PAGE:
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Environmentally friendly wastewater and water reclamation project celebrates one year of construction
February 3, 2011 @ 11:37am | Kathleen Byrne-Barrantes
These facilities are touted to be a safe, efficient and environmentally friendly alternative that protects Hood Canal water quality and quantities, while it meets Class A standards for future water reuse.
The treatment facility will employ a new, proven technology for treating and reclaiming (or recycling/reusing) wastewater called a membrane bioreactor (MBR) system using biological processes and microfilters. MBR technology will remove nitrogen content in sewage that currently exacerbates the canal’s dissolved oxygen problems and is also a sustainable approach to water management conservation as it achieves very high quality water… which can be reused.
Wastewater from homes and businesses is conveyed to the main sewer line, which transports sewage to a force main, which is used to move wastewater up the hill to the wastewater reclamation facility for treatment.
Water supply is unique to every location. Residents of the Kitsap Peninsula rely upon rainfall to surface water reservoirs, and from underground aquifers known as groundwater. The Puget Sound region experiences natural summer droughts where only 20 percent of the annual rainfall occurs from May to September.
A seemingly endless natural compound in the world, water supplies are running low. Humans already use approximately 54 percent of all accessible surface runoff and this may increase to 70 percent by 2025 (Postel, Daily & Ehrlich; Human Appropriation of Renewable Fresh Water; Science, 1996).
As the population increases; the limited supply of water lessens. More than 70 percent of the Earth’s surface is covered by water, while only 2.5 percent is available as fresh and potable with the rest being saltwater found in our Sound and oceans. Seventy four percent of freshwater is taken by glaciers and polar ice caps with 25 percent as groundwater, clouds and humidity in the soil, leaving just one percent accessible in our lakes, rivers and streams.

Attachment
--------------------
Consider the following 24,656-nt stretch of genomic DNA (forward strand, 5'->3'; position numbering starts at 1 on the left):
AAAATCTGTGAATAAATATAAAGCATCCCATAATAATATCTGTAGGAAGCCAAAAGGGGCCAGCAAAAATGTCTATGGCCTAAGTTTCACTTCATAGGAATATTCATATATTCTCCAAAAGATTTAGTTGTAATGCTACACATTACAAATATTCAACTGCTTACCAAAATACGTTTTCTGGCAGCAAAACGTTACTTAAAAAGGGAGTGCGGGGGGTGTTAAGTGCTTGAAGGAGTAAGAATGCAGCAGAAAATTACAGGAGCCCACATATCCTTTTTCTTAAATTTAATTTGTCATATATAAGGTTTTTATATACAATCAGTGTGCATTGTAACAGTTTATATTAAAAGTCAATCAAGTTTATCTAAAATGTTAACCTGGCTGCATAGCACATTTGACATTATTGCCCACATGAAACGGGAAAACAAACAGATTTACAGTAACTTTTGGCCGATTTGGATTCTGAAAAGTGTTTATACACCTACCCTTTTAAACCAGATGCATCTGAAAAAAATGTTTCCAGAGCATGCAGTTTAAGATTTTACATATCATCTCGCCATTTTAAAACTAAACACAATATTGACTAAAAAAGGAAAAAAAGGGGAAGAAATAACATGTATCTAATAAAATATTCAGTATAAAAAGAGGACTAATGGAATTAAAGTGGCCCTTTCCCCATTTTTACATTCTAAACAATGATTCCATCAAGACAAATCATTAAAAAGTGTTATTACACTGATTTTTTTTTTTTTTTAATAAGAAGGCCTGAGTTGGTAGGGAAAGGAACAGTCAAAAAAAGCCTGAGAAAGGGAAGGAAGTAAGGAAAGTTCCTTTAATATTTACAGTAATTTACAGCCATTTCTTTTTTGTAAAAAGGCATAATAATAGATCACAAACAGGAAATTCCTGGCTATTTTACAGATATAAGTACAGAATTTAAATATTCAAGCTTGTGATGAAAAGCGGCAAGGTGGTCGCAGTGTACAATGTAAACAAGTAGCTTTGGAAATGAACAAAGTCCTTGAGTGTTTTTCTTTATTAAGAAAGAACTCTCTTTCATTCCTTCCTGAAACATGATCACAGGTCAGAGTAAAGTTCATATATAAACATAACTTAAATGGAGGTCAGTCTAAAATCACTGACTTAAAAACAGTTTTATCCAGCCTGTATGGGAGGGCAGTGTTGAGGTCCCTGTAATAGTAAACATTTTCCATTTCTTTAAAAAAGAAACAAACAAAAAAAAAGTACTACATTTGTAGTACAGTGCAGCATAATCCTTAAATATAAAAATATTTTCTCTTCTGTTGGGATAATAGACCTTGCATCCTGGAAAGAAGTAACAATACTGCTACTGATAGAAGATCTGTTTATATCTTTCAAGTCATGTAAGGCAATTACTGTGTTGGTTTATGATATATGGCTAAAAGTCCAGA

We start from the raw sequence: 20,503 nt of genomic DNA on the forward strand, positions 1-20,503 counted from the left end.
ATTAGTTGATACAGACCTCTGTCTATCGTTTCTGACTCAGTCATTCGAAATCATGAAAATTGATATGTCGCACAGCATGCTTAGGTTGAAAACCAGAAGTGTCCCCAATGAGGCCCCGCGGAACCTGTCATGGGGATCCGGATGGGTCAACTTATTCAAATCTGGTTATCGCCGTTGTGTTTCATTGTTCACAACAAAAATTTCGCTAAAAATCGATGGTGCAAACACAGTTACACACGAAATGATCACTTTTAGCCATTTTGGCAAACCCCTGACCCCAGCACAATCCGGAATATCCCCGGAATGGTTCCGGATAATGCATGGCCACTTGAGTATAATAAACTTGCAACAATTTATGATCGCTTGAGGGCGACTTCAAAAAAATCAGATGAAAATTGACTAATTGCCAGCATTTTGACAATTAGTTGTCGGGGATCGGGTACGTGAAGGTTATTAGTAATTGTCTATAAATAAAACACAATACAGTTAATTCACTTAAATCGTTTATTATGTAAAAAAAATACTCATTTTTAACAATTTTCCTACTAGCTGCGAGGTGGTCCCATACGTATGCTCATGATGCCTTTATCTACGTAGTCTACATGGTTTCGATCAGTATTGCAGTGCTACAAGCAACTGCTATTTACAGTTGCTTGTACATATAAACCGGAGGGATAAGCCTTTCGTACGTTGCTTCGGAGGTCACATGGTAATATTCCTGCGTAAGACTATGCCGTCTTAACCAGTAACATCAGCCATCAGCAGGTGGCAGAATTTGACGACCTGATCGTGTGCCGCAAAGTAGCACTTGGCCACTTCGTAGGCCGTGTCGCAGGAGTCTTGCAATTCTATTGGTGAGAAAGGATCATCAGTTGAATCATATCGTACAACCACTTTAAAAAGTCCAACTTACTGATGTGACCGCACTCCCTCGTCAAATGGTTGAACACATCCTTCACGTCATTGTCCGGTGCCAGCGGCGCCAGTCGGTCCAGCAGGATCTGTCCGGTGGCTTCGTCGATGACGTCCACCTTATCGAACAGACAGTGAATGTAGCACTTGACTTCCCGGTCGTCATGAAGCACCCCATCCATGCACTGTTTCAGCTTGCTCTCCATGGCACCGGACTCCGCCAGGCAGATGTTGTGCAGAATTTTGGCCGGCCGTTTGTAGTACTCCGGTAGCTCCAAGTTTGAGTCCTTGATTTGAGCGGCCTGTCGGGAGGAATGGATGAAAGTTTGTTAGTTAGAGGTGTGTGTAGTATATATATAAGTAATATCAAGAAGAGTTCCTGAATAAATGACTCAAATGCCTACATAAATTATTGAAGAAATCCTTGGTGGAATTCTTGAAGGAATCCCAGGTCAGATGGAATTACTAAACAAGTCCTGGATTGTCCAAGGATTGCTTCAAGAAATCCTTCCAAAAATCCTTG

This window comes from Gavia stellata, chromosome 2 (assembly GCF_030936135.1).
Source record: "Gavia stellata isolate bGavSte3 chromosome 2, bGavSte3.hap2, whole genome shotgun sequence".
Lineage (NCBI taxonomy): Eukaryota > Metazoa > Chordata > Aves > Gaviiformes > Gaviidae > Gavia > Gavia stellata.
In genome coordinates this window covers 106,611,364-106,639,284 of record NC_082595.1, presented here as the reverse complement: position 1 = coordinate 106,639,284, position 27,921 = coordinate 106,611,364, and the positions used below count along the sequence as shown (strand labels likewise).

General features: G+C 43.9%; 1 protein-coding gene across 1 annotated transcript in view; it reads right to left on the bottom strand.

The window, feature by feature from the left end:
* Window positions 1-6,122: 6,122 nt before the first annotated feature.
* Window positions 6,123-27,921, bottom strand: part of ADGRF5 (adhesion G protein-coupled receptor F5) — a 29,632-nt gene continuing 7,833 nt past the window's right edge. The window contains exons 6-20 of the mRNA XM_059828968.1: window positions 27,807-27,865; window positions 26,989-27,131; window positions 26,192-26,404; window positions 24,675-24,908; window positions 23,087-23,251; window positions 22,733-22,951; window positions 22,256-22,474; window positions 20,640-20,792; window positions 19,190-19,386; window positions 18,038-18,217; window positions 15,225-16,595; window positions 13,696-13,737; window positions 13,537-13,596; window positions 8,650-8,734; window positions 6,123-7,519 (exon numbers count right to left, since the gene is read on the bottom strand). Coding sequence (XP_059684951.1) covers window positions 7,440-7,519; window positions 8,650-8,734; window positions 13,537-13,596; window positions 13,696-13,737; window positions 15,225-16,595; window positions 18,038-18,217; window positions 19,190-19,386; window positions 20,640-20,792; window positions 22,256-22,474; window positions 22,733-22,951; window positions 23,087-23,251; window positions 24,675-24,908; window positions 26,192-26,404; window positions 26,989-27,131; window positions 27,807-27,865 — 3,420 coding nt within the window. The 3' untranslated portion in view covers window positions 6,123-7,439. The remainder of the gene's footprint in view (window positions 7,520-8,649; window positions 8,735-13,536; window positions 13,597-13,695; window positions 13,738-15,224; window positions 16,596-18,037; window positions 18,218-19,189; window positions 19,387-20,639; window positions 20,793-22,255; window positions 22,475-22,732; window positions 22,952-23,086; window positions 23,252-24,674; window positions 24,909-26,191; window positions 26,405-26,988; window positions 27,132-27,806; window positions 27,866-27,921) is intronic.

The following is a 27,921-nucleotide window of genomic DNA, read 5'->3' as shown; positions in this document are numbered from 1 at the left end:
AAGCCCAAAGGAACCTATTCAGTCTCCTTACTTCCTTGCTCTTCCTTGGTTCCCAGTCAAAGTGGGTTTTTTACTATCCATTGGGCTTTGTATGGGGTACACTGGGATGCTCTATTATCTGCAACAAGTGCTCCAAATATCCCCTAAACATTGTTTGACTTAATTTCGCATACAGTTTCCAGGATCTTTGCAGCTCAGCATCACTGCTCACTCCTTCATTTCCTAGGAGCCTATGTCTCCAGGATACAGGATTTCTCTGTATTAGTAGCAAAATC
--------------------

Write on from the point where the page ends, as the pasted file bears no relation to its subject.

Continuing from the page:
The Belfair Water Reclamation facility will treat water to “Class A” reclaimed water standards, which is used around the world for non-potable uses. In Washington State, reclaimed water can be used for irrigation (e.g., agriculture, golf courses, sports fields, etc.), Industrial processes (e.g., cleaning or cooling), Fire suppression (for fire flow and sprinklers), and in the natural environment for enhancing wetlands or stream flow augmentation.
By reducing demand from established water supplies — especially during the dry summer months as over 50 percent is used irrigating lawns and landscapes outdoors — this will help the Hood Canal environment and salmon by reusing water that would otherwise be pumped to outfalls and lost to the canal’s salty waters.
In addition to protecting the environment, with prices of municipal water rising and drought restrictions becoming more prevalent during the summer, reclaiming wastewater can save taxpayers money.
Project costs will come to over $40 million, including more than $30 million in combined grants or appropriations from Washington State Departments of Ecology and Commerce, U.S. Environmental Protection Agency and the American Recovery and Reinvestment Act.
While crews overcame weather challenges, unexpected contaminated soils and lengthy night work to keep the project on schedule, at this one-year landmark, the project has:
- Laid more than 26,000 feet of conveyance lines
- Poured 2,000 tons of concrete at the water reclamation facility
- Installed more than 225 tons of rebar
- Employed three construction crews of 10 for more than 60,000 hours since the project started
- Supported approximately 35 Full Time Employees monthly through project-related activities, including construction, engineering and community outreach
- Removed 2,400 tons of contaminated soil
- Opened and restored 16,000 feet of roadway
Side sewer connections for property owners will be the next big phase of the project and coordination continues to ensure that they are aware of the connection process and requirements. Side sewer stubs have been installed from the main conveyance line, but property owners will be responsible for the costs to construct their side sewers.
The county continues to pursue additional grants and loans through the U.S. Departments of Agriculture and Housing & Urban Development Community Development Block Grant program (managed by the State Department of Commerce) to support property owner’s costs of connecting to the system.
Interested parties can join the mailing list by emailing info [at] masoncountywastewater [dot] com or by visiting the project website at www.masoncountywastewater.com.
For other inquiries and information, please contact the Belfair Wastewater and Water Reclamation Facilities Hotline at 360-801-2482.
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